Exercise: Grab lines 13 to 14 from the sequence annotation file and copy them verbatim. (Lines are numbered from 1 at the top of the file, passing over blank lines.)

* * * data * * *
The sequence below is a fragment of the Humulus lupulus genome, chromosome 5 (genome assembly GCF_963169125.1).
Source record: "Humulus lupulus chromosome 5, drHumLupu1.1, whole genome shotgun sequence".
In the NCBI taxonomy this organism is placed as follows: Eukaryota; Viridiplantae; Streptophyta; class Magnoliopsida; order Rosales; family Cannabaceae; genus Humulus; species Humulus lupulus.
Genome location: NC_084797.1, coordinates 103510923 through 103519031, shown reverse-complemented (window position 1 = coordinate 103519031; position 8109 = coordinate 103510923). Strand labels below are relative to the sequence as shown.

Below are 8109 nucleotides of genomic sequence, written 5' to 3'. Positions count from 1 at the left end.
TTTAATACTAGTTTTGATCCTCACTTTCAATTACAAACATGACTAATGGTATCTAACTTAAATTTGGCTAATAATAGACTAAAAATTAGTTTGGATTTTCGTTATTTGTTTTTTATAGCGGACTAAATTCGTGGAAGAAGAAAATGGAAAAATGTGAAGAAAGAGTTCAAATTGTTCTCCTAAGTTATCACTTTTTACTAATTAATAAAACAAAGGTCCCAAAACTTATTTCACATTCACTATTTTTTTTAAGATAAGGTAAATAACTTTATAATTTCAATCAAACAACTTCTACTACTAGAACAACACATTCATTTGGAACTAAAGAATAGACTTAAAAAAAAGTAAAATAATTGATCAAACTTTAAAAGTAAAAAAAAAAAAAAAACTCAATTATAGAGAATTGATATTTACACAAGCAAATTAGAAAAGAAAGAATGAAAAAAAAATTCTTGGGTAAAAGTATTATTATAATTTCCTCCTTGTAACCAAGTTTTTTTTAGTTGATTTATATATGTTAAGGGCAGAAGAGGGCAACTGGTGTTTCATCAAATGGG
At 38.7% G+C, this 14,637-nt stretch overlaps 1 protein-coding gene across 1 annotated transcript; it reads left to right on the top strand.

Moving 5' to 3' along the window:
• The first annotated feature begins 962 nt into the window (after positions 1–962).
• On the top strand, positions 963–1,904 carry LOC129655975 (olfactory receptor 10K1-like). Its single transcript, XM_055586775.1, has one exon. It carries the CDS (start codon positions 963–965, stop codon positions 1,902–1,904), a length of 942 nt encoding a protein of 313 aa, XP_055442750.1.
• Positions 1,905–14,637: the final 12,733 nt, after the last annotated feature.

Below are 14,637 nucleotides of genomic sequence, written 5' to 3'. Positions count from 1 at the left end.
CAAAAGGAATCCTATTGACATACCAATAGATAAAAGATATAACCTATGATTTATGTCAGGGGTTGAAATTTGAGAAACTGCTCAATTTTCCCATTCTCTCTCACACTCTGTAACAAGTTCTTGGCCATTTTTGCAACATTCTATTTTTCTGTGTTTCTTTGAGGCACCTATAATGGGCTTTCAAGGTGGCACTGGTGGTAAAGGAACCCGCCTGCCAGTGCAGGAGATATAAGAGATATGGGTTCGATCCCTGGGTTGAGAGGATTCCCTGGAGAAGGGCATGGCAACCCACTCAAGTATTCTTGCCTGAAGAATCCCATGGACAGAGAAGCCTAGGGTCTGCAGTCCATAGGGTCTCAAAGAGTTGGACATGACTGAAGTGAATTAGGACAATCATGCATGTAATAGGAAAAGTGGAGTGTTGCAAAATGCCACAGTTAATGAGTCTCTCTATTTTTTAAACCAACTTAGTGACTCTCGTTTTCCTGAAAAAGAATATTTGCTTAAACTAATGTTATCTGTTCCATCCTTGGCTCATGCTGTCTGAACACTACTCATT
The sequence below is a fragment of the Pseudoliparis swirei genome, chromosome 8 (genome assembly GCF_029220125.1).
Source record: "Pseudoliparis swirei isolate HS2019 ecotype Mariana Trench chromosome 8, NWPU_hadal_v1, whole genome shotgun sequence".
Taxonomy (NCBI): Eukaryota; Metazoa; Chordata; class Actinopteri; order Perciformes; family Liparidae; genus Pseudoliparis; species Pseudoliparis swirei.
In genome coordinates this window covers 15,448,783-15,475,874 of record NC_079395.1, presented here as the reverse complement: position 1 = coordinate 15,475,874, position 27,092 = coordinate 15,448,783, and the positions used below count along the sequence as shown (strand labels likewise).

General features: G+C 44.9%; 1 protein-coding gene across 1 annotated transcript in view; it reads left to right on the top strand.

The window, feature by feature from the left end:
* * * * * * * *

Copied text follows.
CAAAAGGAATCCTATTGACATACCAATAGATAAAAGATATAACCTATGATTTATGTCAGGGGTTGAAATTTGAGAAACTGCTCAATTTTCCCATTCTCTCTCACACTCTGTAACAAGTTCTTGGCCATTTTTGCAACATTCTATTTTTCTGTGTTTCTTTGAGGCACCTATAATGGGCTTTCAAGGTGGCACTGGTGGTAAAGGAACCCGCCTGCCAGTGCAGGAGATATAAGAGATATGGGTTCGATCCCTGGGTTGAGAGGATTCCCTGGAGAAGGGCATGGCAACCCACTCAAGTATTCTTGCCTGAAGAATCCCATGGACAGAGAAGCCTAGGGTCTGCAGTCCATAGGGTCTCAAAGAGTTGGACATGACTGAAGTGAATTAGGACAATCATGCATGTAATAGGAAAAGTGGAGTGTTGCAAAATGCCACAGTTAATGAGTCTCTCTATTTTTTAAACCAACTTAGTGACTCTCGTTTTCCTGAAAAAGAATATTTGCTTAAACTAATGTTATCTGTTCCATCCTTGGCTCATGCTGTCTGAACACTACTCATT
The sequence below is a fragment of the Pseudoliparis swirei genome, chromosome 8 (genome assembly GCF_029220125.1).